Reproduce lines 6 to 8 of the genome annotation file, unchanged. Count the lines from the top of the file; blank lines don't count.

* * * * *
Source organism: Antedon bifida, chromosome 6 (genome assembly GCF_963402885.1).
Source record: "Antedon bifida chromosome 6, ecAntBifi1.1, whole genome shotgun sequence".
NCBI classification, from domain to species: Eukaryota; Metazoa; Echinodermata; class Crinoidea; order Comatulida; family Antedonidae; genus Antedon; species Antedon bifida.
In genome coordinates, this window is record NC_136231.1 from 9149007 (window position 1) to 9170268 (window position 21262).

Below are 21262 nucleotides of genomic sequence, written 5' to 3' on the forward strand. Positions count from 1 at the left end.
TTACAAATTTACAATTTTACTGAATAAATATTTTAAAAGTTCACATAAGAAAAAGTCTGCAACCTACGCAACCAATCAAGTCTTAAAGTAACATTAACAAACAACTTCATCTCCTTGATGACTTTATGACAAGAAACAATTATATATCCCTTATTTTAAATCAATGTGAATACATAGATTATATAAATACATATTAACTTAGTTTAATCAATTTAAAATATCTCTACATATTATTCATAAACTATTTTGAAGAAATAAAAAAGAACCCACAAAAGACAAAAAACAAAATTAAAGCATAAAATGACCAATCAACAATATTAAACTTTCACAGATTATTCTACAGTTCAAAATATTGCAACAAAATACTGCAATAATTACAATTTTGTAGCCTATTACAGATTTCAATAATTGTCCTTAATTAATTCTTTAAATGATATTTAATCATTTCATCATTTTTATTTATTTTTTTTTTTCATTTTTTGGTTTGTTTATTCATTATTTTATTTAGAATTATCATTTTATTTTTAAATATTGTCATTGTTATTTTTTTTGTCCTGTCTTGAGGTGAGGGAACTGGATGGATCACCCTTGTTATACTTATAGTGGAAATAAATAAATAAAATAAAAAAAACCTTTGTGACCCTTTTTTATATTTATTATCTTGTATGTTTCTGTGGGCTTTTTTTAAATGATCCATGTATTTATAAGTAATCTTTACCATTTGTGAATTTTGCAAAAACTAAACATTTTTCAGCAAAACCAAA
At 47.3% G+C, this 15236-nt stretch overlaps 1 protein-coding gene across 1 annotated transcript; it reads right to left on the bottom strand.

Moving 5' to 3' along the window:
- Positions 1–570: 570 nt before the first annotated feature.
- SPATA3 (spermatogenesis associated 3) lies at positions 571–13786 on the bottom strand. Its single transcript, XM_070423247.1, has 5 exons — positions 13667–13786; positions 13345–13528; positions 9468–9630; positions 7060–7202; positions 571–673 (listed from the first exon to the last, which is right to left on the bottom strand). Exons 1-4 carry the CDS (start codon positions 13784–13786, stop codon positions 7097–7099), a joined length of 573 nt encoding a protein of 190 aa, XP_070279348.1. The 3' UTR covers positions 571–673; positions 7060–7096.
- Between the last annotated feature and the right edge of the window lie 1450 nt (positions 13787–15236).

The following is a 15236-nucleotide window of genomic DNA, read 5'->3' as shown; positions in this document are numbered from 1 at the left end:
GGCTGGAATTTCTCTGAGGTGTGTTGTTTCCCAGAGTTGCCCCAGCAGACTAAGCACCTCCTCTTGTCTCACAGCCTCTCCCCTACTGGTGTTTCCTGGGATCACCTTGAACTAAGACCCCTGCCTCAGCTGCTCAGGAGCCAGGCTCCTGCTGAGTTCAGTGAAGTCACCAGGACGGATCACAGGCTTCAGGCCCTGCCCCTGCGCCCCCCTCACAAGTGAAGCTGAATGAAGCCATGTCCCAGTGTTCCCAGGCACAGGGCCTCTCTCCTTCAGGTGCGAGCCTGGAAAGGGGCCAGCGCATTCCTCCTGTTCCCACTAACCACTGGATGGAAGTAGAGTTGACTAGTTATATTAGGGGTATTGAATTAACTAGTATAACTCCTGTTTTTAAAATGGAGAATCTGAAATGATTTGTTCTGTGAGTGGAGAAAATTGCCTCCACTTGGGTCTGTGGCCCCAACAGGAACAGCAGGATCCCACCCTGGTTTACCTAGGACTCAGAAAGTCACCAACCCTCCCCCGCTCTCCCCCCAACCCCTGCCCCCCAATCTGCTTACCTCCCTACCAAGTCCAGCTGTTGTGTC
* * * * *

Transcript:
TTACAAATTTACAATTTTACTGAATAAATATTTTAAAAGTTCACATAAGAAAAAGTCTGCAACCTACGCAACCAATCAAGTCTTAAAGTAACATTAACAAACAACTTCATCTCCTTGATGACTTTATGACAAGAAACAATTATATATCCCTTATTTTAAATCAATGTGAATACATAGATTATATAAATACATATTAACTTAGTTTAATCAATTTAAAATATCTCTACATATTATTCATAAACTATTTTGAAGAAATAAAAAAGAACCCACAAAAGACAAAAAACAAAATTAAAGCATAAAATGACCAATCAACAATATTAAACTTTCACAGATTATTCTACAGTTCAAAATATTGCAACAAAATACTGCAATAATTACAATTTTGTAGCCTATTACAGATTTCAATAATTGTCCTTAATTAATTCTTTAAATGATATTTAATCATTTCATCATTTTTATTTATTTTTTTTTTTCATTTTTTGGTTTGTTTATTCATTATTTTATTTAGAATTATCATTTTATTTTTAAATATTGTCATTGTTATTTTTTTTGTCCTGTCTTGAGGTGAGGGAACTGGATGGATCACCCTTGTTATACTTATAGTGGAAATAAATAAATAAAATAAAAAAAACCTTTGTGACCCTTTTTTATATTTATTATCTTGTATGTTTCTGTGGGCTTTTTTTAAATGATCCATGTATTTATAAGTAATCTTTACCATTTGTGAATTTTGCAAAAACTAAACATTTTTCAGCAAAACCAAA
At 47.3% G+C, this 15236-nt stretch overlaps 1 protein-coding gene across 1 annotated transcript; it reads right to left on the bottom strand.

Moving 5' to 3' along the window: